Facebook IPO: No Pop But Still Lots of Likes
So here’s what happened to Facebook on May 18, the day of its IPO, the third-largest ever.
Its shares closed at $38.23, just 0.6 percent over the initial offering price.
Trading started at 11:30am EST after being delayed a half-hour due to what analysts think was a “technical glitch” (to be reviewed by the SEC). Shares were trading as high as $42.05 at the start, only to fall and then rise by mid-afternoon back to $41.06. More than 566 million Facebook shares changed hands.
Overall, the technology-heavy Nasdaq was down 1.24 percent at the end of Friday, says the New York Times Dealbook blog. Zynga, which makes CityVille and other Facebook games, fell 13.4 percent; Groupon was down 6.7 percent and LinkedIn, 5.9 percent.
In other words, Facebook saw no “1999-style pop.” Underwriters bought the stock to “support the deal“ and helped to keep it falling below the IPO price. Bloomberg noted some investors were indeed “disappointed”:
“They squeezed the lemon dry here,” said Dan Veru, chief investment officer at Palisade Capital Management, who didn’t participate in the IPO. “They didn’t leave enough on the table. You want to price these things a little lower, so that the shares have better support in the aftermarket.”
As CNET observes, the stock market has not been on the up and up in the past few months. Worries about Greece’s future in the euro zone, and about Europe’s economic stability, led to stocks falling for a sixth day.
Have Facebook’s Challenges Just Begun?
CNET also catalogued other reasons to say the Facebook “hype was too much to live up to”: Facebook’s slowdown in revenues and profits in the last quarter, a signal that “the days of hyper-growth are coming to an end”; the mobile challenge — the fact that, while more and more of Facebook’s users access the site via mobile devices, Facebook has yet to figure out how to make a profit from its mobile app; a $15 billion class action privacy class action suit that was brought against the company on Friday and that charges it with “improperly tracking the internet use of its members even after they logged out of their accounts.”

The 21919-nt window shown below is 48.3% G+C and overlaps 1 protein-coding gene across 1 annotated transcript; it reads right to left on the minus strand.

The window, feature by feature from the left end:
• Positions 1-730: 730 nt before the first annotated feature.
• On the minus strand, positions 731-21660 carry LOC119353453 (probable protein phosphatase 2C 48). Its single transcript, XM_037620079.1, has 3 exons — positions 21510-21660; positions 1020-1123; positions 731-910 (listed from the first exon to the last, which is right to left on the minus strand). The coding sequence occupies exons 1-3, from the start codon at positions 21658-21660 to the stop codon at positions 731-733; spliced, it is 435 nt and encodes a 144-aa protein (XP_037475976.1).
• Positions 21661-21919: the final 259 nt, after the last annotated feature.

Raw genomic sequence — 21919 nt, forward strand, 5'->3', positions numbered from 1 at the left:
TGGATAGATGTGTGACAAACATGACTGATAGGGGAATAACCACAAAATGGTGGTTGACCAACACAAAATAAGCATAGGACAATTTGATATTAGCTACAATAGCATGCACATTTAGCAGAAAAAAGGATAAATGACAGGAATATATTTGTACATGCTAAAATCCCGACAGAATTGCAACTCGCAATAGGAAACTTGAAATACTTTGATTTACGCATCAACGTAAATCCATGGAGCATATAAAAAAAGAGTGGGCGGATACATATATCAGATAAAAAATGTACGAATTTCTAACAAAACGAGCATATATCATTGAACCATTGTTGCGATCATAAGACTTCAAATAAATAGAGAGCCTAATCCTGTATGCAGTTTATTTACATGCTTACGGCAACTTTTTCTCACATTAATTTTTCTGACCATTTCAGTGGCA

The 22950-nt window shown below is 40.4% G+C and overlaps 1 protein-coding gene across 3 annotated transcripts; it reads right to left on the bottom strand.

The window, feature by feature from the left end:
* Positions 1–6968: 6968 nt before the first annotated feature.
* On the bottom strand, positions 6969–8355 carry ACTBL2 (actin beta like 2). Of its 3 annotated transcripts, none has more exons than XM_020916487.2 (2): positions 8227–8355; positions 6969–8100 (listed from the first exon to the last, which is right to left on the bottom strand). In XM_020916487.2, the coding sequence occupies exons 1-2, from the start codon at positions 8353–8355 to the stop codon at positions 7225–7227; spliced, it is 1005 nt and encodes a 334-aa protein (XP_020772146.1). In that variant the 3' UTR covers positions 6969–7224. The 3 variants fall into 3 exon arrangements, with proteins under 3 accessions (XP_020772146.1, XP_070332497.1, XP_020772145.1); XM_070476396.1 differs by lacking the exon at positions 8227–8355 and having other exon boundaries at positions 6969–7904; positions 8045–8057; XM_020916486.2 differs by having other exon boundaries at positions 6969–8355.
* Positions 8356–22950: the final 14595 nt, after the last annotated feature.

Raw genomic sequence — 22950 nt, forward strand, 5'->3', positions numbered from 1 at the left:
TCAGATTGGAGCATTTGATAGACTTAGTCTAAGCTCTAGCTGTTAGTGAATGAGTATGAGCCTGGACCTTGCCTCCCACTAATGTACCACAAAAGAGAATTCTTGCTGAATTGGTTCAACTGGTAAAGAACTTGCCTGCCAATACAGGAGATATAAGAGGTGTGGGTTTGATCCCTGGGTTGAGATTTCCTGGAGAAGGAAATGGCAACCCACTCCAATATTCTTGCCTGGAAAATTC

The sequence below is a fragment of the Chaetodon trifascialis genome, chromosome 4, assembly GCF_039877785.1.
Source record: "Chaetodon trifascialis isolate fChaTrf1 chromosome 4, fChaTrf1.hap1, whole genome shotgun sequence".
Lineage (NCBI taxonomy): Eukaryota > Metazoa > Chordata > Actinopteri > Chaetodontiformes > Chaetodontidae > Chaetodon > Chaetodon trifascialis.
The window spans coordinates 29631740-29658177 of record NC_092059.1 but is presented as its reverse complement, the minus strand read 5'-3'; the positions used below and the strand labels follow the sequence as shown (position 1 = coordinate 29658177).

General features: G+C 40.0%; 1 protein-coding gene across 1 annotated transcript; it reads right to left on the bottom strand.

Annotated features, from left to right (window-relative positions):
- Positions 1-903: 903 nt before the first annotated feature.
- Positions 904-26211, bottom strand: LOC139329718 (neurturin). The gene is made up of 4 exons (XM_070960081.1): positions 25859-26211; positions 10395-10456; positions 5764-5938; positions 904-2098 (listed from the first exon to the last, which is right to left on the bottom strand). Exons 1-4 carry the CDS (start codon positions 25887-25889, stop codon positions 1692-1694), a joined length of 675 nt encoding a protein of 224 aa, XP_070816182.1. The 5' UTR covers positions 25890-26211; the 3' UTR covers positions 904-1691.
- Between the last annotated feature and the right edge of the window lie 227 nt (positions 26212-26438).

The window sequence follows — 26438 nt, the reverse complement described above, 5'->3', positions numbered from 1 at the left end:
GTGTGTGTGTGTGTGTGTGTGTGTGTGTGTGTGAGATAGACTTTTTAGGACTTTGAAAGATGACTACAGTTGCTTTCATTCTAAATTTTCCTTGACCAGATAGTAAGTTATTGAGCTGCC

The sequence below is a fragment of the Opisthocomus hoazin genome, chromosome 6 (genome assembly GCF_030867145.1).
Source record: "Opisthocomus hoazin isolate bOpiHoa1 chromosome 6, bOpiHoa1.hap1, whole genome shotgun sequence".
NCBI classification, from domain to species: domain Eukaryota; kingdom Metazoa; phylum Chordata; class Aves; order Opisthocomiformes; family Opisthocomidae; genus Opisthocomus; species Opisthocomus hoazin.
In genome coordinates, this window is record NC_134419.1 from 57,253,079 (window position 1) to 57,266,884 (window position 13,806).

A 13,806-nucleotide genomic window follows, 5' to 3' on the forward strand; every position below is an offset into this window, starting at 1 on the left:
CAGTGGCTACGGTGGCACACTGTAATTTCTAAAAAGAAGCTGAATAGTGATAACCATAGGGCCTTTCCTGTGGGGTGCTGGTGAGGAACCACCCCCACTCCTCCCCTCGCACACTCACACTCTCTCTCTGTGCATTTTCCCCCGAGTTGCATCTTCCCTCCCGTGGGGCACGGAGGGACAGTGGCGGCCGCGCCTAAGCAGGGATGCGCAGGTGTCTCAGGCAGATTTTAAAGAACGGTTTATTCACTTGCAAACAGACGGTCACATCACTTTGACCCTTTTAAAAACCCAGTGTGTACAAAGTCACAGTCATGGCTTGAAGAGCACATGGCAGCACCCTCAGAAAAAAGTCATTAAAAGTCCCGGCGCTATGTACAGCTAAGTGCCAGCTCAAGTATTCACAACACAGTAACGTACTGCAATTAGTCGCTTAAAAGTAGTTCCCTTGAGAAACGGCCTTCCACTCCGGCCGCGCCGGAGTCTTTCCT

Pointing out that Facebook currently has only 3,200 employees, many of whom are now newly-minted paper millionaires, the Economist observes
…the prospect of having to motivate VIP employees—Silicon Valley shorthand for workers ‘vesting in peace’—may explain why Mr Zuckerberg delayed a flotation so long. With the billions of dollars that the IPO will bring in, the firm will add more people and services.
Still, A Lot of Likes
With all this said, it’s only the start of the weekend in Menlo Park where Facebook’s headquarters are located. What will happen to Facebook in its first full week of trading on the Nasdaq remains to be seen. As David Kirkpatrick, author of “The Facebook Effect — The Inside Story Of The Company That Is Connecting The World.“ said in a Tech Crunch interview:
…The thing about Facebook is it has more passionate users than any product I’ve ever heard of. And that is an odd thing for a public company, and it could mean it’s a very widely held stock.
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Photo by Craig Deakin